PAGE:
The drawn-out search for missing Malaysian Airlines flight MH370 is testing the patience of the families of those on board, and testing the ability of governments in the region to cooperate.
Malaysia has increasingly come under fire as the days pass and there are more questions than answers about what happened to the missing jet.
Flight MH370 Timeline
Mar. 8: Departs Kuala Lumpur at 12:41am local time for Beijing
Air traffic controllers lose contact with the plane around 1:30am
Vietnam launches search operation, two oil slicks are spotted but are not related to plane
Mar. 9: Malaysia suggests plane may have strayed off course
Debris spotted off Vietnam, but it is not from the airplane
Mar. 10: Search radius expanded, as China urges Malaysia to speed up investigation
Mar. 11: Search extended to western side of Malaysian peninsula
Mar. 12: Chinese satellite images of possible debris are released and determined not to be related to the plane
Mar. 13: Malaysia rejects Wall Street Journal report that MH370 flew for four hours after its last known contact
Mar. 14: Search now includes South China Sea, Malacca Strait and Indian Ocean
Media reports say MH370 communications system continued to ping a satellite hours after plane disappeared
Mar. 15: Malaysian Prime Minister Najib Razak says someone on MH370 likely turned off its communications systems
Mar. 17: 26 countries now involved in the search
Mar. 19: FBI analyzes flight simulator data from the home of the MH370 pilot
Mar. 20: Australian aircraft investigate possible debris in a remote area of the southern Indian Ocean
Chinese state media and editorials blasted Malaysia over its response, arguing that the conflicting signals authorities have been sending are only adding to grieving families’ confusion and anguish.
Chinese officials have repeatedly urged Malaysia to hurry up with the search and did so again Friday.
Foreign Ministry spokesman Hong Lei said the Chinese people are very anxious. He says China is calling on Malaysia to shoulder its responsibility in coordinating the search effort. Hong urged Malaysia to step up efforts to enhance coordination, efficiency and to report their findings in a timely fashion.
South China Sea
Although the focus of the search seemed to be shifting more heavily toward waters off the west coast of Malaysia Friday, China says its attention is still on the South China Sea.
Debris from what could be Malaysian Airlines flight 330 is seen in this satellite image from China's State Administration for Science, Technology and Industry for National Defense.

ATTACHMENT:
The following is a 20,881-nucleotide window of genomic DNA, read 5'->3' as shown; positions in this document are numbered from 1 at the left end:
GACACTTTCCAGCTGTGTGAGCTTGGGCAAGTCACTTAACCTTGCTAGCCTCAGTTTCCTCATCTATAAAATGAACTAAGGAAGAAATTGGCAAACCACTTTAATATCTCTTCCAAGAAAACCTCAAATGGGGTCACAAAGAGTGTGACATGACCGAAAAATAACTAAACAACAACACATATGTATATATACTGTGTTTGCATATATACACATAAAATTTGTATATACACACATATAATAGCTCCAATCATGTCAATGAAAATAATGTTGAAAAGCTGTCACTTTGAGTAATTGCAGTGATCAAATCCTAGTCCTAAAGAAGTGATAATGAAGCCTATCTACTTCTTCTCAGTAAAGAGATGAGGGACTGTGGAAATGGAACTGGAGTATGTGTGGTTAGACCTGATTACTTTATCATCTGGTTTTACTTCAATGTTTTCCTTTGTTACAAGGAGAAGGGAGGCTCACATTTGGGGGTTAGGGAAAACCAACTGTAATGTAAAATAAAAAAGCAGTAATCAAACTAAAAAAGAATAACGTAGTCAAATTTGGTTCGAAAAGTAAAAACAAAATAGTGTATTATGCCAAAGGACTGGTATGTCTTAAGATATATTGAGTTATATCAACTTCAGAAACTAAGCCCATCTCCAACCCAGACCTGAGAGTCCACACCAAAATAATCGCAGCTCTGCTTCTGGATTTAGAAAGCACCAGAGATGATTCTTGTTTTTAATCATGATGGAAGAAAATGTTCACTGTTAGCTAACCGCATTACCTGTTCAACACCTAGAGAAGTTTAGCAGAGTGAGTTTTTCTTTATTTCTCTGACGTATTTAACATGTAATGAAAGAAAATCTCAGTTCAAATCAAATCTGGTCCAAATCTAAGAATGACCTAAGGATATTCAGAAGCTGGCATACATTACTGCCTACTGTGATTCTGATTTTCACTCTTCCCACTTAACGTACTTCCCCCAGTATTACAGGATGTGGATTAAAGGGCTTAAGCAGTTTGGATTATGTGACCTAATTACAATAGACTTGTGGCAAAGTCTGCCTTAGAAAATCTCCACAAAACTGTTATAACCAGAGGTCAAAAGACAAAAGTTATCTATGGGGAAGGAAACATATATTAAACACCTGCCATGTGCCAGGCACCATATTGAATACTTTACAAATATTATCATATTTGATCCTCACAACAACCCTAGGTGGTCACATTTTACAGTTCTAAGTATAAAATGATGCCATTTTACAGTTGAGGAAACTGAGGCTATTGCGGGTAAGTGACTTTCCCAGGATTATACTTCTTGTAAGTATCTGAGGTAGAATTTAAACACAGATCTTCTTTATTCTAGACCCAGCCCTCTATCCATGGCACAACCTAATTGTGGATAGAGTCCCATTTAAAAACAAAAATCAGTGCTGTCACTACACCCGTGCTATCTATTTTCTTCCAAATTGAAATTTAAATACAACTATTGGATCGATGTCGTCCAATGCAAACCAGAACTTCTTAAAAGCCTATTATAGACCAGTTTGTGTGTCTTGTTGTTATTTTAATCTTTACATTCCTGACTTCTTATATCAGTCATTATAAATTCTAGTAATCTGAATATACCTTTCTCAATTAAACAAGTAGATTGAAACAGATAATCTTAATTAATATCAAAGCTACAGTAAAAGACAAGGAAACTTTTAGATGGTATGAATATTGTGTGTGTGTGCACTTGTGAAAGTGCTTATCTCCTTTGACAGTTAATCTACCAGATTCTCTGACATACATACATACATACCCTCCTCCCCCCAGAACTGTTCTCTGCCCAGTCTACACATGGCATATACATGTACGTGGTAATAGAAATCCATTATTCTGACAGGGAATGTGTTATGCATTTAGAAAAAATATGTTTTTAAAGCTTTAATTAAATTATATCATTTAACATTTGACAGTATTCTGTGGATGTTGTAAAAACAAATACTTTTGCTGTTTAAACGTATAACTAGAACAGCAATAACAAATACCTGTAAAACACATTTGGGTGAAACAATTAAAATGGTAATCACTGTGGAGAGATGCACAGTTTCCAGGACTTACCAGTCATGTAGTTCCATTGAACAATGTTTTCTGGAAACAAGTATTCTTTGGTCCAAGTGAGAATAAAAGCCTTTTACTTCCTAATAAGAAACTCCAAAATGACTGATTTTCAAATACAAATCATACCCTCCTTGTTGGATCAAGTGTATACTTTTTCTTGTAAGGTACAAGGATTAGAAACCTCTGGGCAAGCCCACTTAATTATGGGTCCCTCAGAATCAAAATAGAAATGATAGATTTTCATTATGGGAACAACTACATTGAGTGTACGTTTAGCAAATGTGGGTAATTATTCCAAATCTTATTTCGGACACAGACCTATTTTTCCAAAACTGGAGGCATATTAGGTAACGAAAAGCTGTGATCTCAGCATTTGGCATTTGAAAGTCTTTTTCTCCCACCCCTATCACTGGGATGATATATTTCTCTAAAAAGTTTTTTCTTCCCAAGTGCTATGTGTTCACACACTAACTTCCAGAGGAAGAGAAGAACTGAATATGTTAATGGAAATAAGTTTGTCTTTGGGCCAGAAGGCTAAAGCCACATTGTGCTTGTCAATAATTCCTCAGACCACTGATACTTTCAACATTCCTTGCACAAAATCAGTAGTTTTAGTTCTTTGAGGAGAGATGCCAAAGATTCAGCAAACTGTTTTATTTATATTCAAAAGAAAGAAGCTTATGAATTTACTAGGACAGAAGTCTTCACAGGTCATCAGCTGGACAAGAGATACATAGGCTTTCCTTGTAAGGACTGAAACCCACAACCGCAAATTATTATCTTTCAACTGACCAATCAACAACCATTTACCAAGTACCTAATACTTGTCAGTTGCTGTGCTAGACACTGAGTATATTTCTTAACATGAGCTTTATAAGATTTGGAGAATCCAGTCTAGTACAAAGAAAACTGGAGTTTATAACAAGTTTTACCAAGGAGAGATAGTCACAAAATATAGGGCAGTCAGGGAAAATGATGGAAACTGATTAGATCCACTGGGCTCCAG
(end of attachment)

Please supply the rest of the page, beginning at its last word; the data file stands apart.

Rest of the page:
Beijing has increasingly been putting forward more suggestions about where the plane might be as the search has become more complicated. On Thursday, state-television released satellite photos of debris that it thought might be the plane.
On Friday, state media quoted Chinese scientists who say they recorded what they called "a seafloor event" in waters near Vietnam and Malaysia around the time the plane vanished. The report said the event could have been caused by a plane plunging into the sea.
David Zweig, a political science professor at Hong Kong's University of Science and Technology says that despite criticism the fact that the plane practically dropped off the face of the earth poses an enormous challenge for any government.
"I don't think anybody could do much more than what the Malaysians are doing, " he said, "they are willing to accept a lot of international assistance and try to, to find the plane, which some countries would not be willing to do. I am not sure that China would do so if a ship had fallen into potentially Chinese waters."
Chinese authorities have also had to admit to errors while scraping to find new clues as well.
The satellite photos of debris released by Chinese media were later debunked. Chinese officials later said the photographs were a "mistake" and should not have been released.
While Malaysia is taking the lead on the mission, 12 other countries have sent warships and aircraft to scour an area of thousands of kilometers where the plane might have crashed.
Many of the countries that have pitched in to help are members of regional groupings, such as ASEAN. They maintain regular exchanges on trade and economic issues but analysts say their ability to work together to respond to emergencies is lacking.
Xie Tao, a professor of diplomacy at Beijing Foreign Studies University, said the tragedy should be a wake up call for all the governments in the region.
"Today it's Malaysia, maybe next time it's Vietnam, and maybe next time it's a Chinese airplane," Xie said. "After this the governments involved they will think about how we will better improve cooperation at least in some non-controversial issues like search and rescue and some non-conventional security cooperation."
Up to this point, most of the search has been focused on the South China Sea, a resource rich body of water that is crisscrossed by territorial disputes between China and a number of countries in the region, including Malaysia.
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